keywords = "general diabetes, lipid disorders, other metabolic, e.g. iron, porphyria",
author = "Estifanos Baye and Kirthi Menon and {De Courten}, {Maximilian PJ} and Arul Earnest and James Cameron and {De Courten}, Barbora",
year = "2017",
month = "9",
day = "1",
doi = "10.1136/bmjopen-2017-017691",
language = "English",
volume = "7",
journal = "BMJ Open",
issn = "2044-6055",
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T1 - Does supplementation with carnosine improve cardiometabolic health and cognitive function in patients with pre-diabetes and type 2 diabetes? study protocol for a randomised, double-blind, placebo-controlled trial

AU - Baye, Estifanos

AU - Menon, Kirthi

AU - De Courten, Maximilian PJ

AU - Earnest, Arul

AU - Cameron, James

AU - De Courten, Barbora

PY - 2017/9/1

Y1 - 2017/9/1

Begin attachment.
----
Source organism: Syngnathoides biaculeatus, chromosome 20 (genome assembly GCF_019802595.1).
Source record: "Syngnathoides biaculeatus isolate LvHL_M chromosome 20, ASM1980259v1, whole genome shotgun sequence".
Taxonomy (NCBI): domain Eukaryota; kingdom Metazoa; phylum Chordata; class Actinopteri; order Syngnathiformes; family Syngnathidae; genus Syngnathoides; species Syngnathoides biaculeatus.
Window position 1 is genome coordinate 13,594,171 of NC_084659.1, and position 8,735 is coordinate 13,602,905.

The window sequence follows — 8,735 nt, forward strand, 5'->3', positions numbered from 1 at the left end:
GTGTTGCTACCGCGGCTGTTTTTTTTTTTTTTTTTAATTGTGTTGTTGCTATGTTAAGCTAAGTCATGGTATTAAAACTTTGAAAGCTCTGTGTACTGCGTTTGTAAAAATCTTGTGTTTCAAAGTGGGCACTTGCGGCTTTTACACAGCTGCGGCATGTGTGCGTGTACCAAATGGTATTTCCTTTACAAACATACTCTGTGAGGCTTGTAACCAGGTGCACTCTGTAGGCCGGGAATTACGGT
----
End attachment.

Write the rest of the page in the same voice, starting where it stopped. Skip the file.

N2 - Carnosine, an over-the-counter food supplement, has a promising potential for the prevention and treatment of chronic diseases such as type 2 diabetes (T2DM), cardiovascular and neurodegenerative diseases through its anti-inflammatory, antiglycation, antioxidative and chelating effects. We have previously shown that supplementation with carnosine preserves insulin sensitivity and secretion in non-diabetic overweight and obese individuals. The effect of carnosine on cardiometabolic risk and related cognitive outcomes in patients with pre-diabetes and T2DM has thus far not been studied. We therefore aim to investigate whether supplementation with carnosine improves cardiometabolic health and cognitive function in patients with pre-diabetes and T2DM. Methods and analysis We will employ a parallel design randomised controlled trial. Fifty participants with pre-diabetes (impaired fasting glycaemia and impaired glucose tolerance) and T2DM (with HbA1c level < 8%) aged between 18 to 70 years will be randomly assigned to the intervention or control group. At baseline, participants will undergo a medical review and series of tests including anthropometric measurements (body mass index, a dual X-ray absorptiometry and peripheral quantitative computed tomography scan), an oral glucose tolerance test, cardiovascular measurements (central blood pressure, endothelial function and arterial stiffness), cognitive function, physical activity measurement, heart rate variability and liver fibroscan as well as questionnaires to assess dietary habits, sleep quality, depression and quality of life. The intervention group will receive 2 g of carnosine daily in two divided doses while the control group will receive identical placebo capsules for 14 weeks. All baseline measurements will be repeated at the end of the intervention. The change in glycaemic, cardiovascular and cognitive parameters as well as other measures will be compared between the groups. Ethics and dissemination This study is approved by the Human Research Ethics Committee of Monash Health and Monash University, Australia. The findings will be disseminated via peer-reviewed publications and conference presentations. Trial registration NCT02917928; Pre-results.